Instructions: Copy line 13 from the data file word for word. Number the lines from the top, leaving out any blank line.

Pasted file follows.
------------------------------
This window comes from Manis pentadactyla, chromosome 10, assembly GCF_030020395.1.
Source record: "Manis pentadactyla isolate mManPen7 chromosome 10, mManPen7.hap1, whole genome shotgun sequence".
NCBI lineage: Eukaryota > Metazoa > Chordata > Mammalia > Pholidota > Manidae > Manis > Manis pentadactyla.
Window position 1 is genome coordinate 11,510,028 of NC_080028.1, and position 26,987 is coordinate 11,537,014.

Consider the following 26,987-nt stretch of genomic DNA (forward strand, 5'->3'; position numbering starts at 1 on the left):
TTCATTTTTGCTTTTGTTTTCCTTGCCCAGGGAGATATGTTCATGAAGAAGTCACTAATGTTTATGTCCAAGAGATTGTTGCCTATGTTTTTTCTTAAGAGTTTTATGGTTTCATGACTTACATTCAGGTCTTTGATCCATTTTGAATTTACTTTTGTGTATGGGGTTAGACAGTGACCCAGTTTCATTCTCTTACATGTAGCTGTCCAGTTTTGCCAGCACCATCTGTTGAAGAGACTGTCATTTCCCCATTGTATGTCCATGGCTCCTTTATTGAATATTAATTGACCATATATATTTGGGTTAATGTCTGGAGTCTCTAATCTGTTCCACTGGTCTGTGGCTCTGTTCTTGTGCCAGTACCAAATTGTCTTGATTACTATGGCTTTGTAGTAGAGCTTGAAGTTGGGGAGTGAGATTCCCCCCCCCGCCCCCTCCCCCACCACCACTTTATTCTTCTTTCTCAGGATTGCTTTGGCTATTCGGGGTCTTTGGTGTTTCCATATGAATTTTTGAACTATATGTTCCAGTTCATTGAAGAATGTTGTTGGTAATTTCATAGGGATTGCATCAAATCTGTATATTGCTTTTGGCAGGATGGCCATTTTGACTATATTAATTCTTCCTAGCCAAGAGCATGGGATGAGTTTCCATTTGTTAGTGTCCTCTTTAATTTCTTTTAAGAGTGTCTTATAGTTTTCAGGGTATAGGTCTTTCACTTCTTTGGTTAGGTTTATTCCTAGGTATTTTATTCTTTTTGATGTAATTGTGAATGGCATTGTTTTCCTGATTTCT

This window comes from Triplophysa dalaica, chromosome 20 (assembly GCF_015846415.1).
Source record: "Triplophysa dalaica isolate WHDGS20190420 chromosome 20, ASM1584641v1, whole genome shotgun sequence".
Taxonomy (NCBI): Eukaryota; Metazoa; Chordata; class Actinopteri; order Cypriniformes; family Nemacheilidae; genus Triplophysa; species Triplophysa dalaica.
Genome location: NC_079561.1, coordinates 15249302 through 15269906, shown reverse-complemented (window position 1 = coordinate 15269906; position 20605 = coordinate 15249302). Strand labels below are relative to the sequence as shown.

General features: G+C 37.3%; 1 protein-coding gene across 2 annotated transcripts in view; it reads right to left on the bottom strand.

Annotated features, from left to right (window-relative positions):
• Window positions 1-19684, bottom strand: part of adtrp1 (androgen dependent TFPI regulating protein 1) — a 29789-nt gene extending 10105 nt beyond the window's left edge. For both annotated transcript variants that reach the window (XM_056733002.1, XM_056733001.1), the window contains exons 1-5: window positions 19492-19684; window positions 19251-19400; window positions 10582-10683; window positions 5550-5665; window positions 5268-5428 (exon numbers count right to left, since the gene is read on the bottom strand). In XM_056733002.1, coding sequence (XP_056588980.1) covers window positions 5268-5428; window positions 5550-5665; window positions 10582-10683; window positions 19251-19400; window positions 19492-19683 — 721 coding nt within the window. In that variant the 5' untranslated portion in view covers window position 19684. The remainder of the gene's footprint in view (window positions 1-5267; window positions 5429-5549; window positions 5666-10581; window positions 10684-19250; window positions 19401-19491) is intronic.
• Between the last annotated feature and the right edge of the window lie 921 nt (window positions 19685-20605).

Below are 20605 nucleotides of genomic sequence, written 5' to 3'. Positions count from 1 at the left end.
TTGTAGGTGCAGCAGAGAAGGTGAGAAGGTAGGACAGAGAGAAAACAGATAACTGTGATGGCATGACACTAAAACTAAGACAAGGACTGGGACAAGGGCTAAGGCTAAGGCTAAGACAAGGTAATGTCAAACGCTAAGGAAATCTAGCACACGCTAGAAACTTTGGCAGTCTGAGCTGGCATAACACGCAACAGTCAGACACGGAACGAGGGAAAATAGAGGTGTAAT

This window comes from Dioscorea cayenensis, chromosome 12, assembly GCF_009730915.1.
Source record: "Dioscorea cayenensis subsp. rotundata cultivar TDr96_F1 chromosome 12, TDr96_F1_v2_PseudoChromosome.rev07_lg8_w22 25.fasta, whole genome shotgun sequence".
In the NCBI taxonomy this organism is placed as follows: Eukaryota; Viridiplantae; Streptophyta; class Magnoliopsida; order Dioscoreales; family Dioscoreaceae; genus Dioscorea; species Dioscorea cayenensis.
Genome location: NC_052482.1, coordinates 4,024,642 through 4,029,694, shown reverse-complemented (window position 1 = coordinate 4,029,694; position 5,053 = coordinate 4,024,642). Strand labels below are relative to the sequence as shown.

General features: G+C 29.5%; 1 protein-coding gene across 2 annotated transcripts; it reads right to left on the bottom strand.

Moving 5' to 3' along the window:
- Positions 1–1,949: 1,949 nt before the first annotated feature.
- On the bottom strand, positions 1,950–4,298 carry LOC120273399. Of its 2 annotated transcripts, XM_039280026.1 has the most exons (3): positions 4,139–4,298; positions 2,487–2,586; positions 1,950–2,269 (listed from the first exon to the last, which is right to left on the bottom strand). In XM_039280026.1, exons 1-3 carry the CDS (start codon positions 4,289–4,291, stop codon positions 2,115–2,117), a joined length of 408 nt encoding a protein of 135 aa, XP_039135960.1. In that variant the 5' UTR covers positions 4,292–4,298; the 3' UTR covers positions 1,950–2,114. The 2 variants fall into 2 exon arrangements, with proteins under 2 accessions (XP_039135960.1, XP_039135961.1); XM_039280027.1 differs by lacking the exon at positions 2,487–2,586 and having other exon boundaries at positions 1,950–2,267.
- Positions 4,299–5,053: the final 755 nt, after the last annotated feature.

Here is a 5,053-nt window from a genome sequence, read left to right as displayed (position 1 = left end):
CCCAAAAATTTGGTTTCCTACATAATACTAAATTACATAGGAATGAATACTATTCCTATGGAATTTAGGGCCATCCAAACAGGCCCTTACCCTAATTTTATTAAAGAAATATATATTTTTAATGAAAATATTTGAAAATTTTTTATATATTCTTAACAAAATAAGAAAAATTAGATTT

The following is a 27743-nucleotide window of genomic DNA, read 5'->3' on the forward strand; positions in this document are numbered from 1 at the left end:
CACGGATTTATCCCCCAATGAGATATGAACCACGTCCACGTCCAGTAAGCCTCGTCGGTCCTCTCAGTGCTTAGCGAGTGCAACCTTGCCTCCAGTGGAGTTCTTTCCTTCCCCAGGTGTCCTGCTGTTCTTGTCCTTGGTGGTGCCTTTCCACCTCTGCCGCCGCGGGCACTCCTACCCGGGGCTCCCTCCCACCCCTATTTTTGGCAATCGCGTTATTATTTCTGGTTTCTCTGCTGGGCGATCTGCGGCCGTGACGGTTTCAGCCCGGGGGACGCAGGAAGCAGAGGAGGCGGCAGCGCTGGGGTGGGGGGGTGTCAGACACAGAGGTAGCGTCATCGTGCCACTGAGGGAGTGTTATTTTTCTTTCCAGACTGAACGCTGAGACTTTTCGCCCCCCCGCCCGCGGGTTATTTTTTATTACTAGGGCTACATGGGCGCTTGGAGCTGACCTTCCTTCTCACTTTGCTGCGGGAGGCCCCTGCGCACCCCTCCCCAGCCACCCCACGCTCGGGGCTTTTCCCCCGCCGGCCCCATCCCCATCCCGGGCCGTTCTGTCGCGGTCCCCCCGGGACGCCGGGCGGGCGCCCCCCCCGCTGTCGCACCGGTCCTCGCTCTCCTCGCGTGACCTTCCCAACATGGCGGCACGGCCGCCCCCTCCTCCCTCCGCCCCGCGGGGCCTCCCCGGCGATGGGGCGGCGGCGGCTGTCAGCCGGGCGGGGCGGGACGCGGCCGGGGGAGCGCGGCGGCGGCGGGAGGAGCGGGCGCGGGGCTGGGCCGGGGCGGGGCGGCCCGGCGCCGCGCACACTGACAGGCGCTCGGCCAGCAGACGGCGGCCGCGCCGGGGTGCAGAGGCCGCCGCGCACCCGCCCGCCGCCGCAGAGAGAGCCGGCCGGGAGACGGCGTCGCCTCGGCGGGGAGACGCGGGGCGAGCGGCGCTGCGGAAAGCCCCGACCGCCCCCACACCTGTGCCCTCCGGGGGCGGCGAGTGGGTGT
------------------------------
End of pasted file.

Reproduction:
• Window positions 1-19684, bottom strand: part of adtrp1 (androgen dependent TFPI regulating protein 1) — a 29789-nt gene extending 10105 nt beyond the window's left edge. For both annotated transcript variants that reach the window (XM_056733002.1, XM_056733001.1), the window contains exons 1-5: window positions 19492-19684; window positions 19251-19400; window positions 10582-10683; window positions 5550-5665; window positions 5268-5428 (exon numbers count right to left, since the gene is read on the bottom strand). In XM_056733002.1, coding sequence (XP_056588980.1) covers window positions 5268-5428; window positions 5550-5665; window positions 10582-10683; window positions 19251-19400; window positions 19492-19683 — 721 coding nt within the window. In that variant the 5' untranslated portion in view covers window position 19684. The remainder of the gene's footprint in view (window positions 1-5267; window positions 5429-5549; window positions 5666-10581; window positions 10684-19250; window positions 19401-19491) is intronic.